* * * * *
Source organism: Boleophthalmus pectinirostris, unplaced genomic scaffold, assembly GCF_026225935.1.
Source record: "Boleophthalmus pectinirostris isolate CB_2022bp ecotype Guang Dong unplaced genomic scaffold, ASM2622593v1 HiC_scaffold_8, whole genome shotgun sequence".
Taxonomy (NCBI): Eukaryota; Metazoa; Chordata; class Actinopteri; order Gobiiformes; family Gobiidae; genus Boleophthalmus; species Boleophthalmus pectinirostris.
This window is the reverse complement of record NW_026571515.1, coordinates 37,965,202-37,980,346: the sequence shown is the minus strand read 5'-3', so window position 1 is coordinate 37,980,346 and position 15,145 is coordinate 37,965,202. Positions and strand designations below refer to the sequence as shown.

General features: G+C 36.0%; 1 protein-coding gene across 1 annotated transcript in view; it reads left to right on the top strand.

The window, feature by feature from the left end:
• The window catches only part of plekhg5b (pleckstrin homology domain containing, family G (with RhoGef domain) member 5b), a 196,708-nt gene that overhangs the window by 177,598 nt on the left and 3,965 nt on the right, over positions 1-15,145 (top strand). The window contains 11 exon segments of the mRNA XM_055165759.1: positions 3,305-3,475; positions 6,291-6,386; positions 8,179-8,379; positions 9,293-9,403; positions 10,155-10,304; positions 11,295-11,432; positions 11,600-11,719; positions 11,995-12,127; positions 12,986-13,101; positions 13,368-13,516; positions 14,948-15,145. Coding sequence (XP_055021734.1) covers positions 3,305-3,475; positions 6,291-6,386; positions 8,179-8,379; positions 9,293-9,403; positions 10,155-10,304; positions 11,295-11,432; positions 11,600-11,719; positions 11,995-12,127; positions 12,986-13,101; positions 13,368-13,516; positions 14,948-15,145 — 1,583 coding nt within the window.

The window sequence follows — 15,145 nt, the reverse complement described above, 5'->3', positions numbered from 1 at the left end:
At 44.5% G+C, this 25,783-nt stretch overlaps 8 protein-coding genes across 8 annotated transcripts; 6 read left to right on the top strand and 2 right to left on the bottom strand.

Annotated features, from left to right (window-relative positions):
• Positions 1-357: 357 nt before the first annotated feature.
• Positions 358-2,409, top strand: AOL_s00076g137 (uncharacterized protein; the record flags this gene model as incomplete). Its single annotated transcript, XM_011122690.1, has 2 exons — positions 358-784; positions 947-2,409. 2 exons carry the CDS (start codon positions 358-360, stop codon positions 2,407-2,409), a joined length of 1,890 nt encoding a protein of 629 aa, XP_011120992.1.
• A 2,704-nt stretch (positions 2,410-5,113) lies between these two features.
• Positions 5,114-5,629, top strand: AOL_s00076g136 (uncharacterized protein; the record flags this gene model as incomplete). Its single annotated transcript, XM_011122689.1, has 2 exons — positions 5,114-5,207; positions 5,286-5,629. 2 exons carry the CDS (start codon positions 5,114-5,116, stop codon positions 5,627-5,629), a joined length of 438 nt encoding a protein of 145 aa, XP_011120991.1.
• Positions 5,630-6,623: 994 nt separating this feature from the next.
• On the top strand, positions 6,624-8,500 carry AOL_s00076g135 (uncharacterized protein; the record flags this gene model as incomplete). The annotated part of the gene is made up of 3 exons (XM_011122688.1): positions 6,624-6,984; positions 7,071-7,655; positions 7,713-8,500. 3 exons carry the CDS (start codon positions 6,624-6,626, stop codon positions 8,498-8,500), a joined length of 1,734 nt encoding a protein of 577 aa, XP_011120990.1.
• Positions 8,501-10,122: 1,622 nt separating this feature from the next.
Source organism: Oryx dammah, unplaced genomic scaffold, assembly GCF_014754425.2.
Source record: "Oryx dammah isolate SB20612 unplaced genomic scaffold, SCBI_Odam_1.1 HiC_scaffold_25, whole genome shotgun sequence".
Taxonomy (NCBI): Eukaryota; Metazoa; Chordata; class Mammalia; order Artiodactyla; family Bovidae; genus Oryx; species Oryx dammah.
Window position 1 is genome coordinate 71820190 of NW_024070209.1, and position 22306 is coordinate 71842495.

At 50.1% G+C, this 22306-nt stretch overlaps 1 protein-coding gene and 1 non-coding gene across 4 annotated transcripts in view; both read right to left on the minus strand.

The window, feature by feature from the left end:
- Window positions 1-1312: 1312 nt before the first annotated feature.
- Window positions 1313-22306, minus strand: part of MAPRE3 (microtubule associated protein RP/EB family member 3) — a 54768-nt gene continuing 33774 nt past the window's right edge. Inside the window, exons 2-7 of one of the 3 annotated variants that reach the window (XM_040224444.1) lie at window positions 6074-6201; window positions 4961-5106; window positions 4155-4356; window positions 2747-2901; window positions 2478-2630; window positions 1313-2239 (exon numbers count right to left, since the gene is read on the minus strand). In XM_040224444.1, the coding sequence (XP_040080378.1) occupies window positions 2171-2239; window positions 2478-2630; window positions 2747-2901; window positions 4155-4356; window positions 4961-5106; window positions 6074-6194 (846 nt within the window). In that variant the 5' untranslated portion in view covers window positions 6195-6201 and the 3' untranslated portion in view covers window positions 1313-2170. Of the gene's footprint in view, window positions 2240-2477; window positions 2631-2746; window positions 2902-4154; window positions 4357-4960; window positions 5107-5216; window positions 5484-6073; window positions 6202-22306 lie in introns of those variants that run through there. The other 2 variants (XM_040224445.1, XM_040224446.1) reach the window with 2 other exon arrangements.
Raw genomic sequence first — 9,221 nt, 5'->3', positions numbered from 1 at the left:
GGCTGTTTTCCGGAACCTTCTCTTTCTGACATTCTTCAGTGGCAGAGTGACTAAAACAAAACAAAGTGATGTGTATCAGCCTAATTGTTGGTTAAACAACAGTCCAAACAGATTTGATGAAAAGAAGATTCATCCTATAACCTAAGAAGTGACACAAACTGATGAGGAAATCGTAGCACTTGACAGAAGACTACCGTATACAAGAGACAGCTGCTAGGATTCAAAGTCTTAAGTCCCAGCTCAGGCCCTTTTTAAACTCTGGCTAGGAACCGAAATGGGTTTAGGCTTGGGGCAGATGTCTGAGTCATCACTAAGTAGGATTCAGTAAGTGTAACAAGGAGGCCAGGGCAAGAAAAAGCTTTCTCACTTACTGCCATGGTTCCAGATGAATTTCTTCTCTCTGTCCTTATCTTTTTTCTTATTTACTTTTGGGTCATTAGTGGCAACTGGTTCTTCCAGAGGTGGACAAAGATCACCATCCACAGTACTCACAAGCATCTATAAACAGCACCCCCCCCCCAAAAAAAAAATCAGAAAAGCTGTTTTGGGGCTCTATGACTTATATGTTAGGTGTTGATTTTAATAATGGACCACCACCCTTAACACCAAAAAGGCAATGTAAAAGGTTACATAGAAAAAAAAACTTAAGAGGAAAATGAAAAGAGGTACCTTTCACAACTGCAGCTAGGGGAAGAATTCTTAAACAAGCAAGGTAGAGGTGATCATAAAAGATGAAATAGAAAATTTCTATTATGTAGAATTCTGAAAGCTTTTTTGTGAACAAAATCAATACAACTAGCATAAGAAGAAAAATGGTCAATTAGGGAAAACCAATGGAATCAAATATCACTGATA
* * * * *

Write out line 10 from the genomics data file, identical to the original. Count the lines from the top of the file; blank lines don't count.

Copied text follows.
Annotated features, from left to right (window-relative positions):